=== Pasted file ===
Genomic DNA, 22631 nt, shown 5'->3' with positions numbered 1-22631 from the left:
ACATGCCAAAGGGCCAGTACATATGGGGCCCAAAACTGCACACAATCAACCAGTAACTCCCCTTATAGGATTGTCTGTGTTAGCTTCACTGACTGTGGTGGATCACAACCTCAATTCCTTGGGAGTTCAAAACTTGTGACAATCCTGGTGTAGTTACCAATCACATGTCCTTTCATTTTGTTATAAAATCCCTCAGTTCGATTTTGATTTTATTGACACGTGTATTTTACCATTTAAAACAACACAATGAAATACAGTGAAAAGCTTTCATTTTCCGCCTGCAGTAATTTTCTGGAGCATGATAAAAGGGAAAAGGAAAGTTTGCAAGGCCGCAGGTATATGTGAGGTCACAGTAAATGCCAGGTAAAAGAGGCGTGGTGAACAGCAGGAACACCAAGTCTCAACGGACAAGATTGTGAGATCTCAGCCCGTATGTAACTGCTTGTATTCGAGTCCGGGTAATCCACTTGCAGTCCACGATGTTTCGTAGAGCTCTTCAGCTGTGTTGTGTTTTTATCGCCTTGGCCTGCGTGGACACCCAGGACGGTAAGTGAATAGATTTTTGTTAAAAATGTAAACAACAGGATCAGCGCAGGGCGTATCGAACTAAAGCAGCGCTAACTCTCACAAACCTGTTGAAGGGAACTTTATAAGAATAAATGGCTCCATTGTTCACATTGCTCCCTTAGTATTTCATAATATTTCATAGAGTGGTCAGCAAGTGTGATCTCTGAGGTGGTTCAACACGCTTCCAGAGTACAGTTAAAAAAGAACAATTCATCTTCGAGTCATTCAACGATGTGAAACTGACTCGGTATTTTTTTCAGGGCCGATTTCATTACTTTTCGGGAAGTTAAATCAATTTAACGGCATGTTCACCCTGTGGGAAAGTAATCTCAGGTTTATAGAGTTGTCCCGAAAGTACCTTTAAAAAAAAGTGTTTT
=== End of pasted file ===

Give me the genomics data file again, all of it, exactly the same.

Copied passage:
Genomic DNA, 22631 nt, shown 5'->3' with positions numbered 1-22631 from the left:
ACATGCCAAAGGGCCAGTACATATGGGGCCCAAAACTGCACACAATCAACCAGTAACTCCCCTTATAGGATTGTCTGTGTTAGCTTCACTGACTGTGGTGGATCACAACCTCAATTCCTTGGGAGTTCAAAACTTGTGACAATCCTGGTGTAGTTACCAATCACATGTCCTTTCATTTTGTTATAAAATCCCTCAGTTCGATTTTGATTTTATTGACACGTGTATTTTACCATTTAAAACAACACAATGAAATACAGTGAAAAGCTTTCATTTTCCGCCTGCAGTAATTTTCTGGAGCATGATAAAAGGGAAAAGGAAAGTTTGCAAGGCCGCAGGTATATGTGAGGTCACAGTAAATGCCAGGTAAAAGAGGCGTGGTGAACAGCAGGAACACCAAGTCTCAACGGACAAGATTGTGAGATCTCAGCCCGTATGTAACTGCTTGTATTCGAGTCCGGGTAATCCACTTGCAGTCCACGATGTTTCGTAGAGCTCTTCAGCTGTGTTGTGTTTTTATCGCCTTGGCCTGCGTGGACACCCAGGACGGTAAGTGAATAGATTTTTGTTAAAAATGTAAACAACAGGATCAGCGCAGGGCGTATCGAACTAAAGCAGCGCTAACTCTCACAAACCTGTTGAAGGGAACTTTATAAGAATAAATGGCTCCATTGTTCACATTGCTCCCTTAGTATTTCATAATATTTCATAGAGTGGTCAGCAAGTGTGATCTCTGAGGTGGTTCAACACGCTTCCAGAGTACAGTTAAAAAAGAACAATTCATCTTCGAGTCATTCAACGATGTGAAACTGACTCGGTATTTTTTTCAGGGCCGATTTCATTACTTTTCGGGAAGTTAAATCAATTTAACGGCATGTTCACCCTGTGGGAAAGTAATCTCAGGTTTATAGAGTTGTCCCGAAAGTACCTTTAAAAAAAAGTGTTTT